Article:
I wrote a couple of weeks ago about the fact that 10 Scottish Labour MPs will not be standing at the next election (approximately 1 in 4). At a UK level that figure is 88 of the 346 current Labour MPs (which is also, 1 in 4).
Which, in fairness, makes sense. Labour have held power for 13 years. Before that, they were in opposition for 18 years. Some of the Labour MPs have experience of politics stretching back to the early 80s, some even longer. Labour lost successive elections in 1979, 1983, 1987 and 1992, with many MPs spending several long years on the opposition benches. So it makes sense then, particularly among those who remember that experience well, to step down at an election that Labour are not expected to win rather than sit on the opposition benches again. It makes sense in the respect that - for most of them - their careers are behind them, their time in Parliament has seen them hold ministerial office and the chance of doing so again is slim.
Which is why Jeff's post yesterday makes quite a lot of sense. Jim Murphy is a young(ish) guy. He's had ministerial experience in Europe before re-invigorating the post that Labour didn't really want (Scottish Secretary) before the SNP went and spoiled their plans by winning power at Holyrood. He's facing a big challenge in East Renfrewshire from the Tories (which I think he'll hold on to, though I do see Jeff's point). I guess my point really is, what does the guy stand to gain from winning? 4-5 (9-10?) years of being an opposition MP, no ministerial pay off, no high profile, no minions in Holyrood to boss around... It'd make far more sense for him to get into the Scottish Parliament - where Labour need better leadership, more heavyweight politicians and experience, and where they have an opportunity of returning to power much sooner.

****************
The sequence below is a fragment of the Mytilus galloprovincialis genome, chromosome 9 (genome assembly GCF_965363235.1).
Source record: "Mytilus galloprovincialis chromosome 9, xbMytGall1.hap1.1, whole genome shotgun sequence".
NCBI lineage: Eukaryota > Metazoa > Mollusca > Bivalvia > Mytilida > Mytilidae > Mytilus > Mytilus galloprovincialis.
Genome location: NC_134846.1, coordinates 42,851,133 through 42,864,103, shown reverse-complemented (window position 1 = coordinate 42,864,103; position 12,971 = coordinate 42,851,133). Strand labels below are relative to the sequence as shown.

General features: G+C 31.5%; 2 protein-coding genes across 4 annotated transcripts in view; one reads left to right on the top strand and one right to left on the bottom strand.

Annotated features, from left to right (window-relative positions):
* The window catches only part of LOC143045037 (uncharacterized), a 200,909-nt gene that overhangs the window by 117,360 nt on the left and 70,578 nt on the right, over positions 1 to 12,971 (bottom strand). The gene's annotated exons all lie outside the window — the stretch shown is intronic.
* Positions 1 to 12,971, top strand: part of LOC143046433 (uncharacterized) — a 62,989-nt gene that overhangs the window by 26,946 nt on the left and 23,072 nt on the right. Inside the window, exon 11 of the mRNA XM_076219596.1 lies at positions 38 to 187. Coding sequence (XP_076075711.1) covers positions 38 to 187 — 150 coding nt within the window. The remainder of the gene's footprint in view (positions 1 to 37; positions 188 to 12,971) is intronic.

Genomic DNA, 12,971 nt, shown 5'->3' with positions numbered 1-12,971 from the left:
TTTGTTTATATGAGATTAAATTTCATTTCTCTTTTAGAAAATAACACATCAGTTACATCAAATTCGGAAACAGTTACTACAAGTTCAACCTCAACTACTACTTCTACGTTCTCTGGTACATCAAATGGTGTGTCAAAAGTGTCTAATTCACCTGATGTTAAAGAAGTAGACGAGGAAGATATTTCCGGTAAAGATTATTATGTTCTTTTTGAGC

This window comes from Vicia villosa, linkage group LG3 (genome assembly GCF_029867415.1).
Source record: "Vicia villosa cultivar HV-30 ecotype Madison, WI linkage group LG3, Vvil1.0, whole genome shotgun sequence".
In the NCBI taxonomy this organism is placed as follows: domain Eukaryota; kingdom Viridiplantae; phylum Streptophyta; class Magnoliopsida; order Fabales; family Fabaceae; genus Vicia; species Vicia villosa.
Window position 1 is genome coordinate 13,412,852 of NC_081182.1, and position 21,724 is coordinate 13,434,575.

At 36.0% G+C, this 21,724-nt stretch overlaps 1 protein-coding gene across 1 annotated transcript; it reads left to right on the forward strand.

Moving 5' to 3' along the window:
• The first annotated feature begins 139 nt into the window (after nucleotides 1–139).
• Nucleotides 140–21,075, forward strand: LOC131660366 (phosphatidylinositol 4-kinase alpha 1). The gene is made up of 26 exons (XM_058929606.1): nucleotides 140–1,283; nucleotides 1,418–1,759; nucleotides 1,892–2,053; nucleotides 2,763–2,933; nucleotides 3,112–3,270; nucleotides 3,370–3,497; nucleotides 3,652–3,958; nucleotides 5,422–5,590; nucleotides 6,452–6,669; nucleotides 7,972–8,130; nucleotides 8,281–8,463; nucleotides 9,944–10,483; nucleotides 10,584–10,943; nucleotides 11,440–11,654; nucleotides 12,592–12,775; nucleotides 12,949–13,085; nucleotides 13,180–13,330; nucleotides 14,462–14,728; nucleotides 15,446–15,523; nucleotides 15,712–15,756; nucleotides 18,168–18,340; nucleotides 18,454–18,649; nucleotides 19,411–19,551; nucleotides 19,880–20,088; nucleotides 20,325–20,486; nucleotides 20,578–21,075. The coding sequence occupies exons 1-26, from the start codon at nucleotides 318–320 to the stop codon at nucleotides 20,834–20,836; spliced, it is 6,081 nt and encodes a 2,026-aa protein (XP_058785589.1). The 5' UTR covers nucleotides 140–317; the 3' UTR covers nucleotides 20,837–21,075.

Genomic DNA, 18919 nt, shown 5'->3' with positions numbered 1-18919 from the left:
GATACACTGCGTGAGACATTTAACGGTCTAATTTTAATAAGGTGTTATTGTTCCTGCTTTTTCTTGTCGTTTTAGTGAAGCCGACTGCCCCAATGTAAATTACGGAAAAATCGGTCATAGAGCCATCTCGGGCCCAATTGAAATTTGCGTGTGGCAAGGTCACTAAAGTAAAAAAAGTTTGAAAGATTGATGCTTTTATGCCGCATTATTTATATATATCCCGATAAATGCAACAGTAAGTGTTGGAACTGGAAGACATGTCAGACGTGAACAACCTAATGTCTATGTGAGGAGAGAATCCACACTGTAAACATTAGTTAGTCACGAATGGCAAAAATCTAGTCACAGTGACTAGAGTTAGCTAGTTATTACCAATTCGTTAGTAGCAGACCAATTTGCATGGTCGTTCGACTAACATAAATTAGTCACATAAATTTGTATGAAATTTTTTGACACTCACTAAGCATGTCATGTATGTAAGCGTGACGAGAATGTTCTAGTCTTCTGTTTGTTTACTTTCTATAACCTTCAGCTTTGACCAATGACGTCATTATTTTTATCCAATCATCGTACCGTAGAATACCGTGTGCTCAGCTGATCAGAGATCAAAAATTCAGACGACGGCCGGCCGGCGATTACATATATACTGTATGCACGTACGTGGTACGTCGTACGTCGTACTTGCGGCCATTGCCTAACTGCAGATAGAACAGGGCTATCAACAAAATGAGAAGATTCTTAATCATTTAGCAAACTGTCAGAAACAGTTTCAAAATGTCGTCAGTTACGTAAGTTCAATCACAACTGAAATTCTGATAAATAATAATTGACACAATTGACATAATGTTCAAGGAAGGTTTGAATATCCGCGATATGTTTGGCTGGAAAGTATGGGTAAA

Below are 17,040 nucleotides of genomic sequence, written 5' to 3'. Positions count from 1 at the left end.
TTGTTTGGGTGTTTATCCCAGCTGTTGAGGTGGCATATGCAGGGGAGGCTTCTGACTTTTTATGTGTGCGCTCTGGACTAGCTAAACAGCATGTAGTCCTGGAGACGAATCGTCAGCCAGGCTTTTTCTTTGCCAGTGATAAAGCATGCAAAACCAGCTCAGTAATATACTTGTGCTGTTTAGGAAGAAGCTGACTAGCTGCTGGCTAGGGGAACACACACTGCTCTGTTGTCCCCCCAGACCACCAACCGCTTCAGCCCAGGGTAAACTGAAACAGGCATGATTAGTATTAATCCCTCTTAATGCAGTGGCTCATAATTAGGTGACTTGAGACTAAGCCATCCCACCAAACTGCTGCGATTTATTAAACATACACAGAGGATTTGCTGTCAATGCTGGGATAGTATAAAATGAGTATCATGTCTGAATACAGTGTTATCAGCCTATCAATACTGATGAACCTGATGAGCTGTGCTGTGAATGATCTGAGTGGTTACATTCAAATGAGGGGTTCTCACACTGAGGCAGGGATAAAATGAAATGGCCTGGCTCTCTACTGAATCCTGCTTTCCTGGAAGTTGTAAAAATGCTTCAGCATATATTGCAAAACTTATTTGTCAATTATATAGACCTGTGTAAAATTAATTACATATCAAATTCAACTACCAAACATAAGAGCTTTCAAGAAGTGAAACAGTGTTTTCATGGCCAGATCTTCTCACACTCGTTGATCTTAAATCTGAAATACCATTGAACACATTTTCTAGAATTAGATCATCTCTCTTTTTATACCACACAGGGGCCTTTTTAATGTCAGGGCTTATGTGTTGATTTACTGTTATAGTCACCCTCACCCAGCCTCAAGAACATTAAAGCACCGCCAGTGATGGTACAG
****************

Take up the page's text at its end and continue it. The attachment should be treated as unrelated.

But something I cannot fathom at all is the attitude of Margaret Curran, Cathy Jamieson and (potentially) Jackie Baillie. Why shift from a seat that you've held since the parliament was instituted - where in one year you could potentially be promoted to a Cabinet-level post - to one in which you are likely to be the opposition party for a number of years? Talk about lacking in political judgement! Sure, its an opportunity for Labour to maintain gender balance, to get women in to replace retiring male MPs. But in terms of their careers, I fail to see the logic in it. Okay, they get a pay bump (from the 56 grand MSPs make to what, 64 grand as a MP?) but its not like the job is any better - and the commute is certainly worse.
88 Labour MPs have already seen the writing on the wall. Why haven't this trio of Labour MSPs? Mind you, I guess when you resort to using blog posts from an SNP supporter as "evidence" that the SNP want to defend even the worst offenders from prison time then your political judgement has already gone.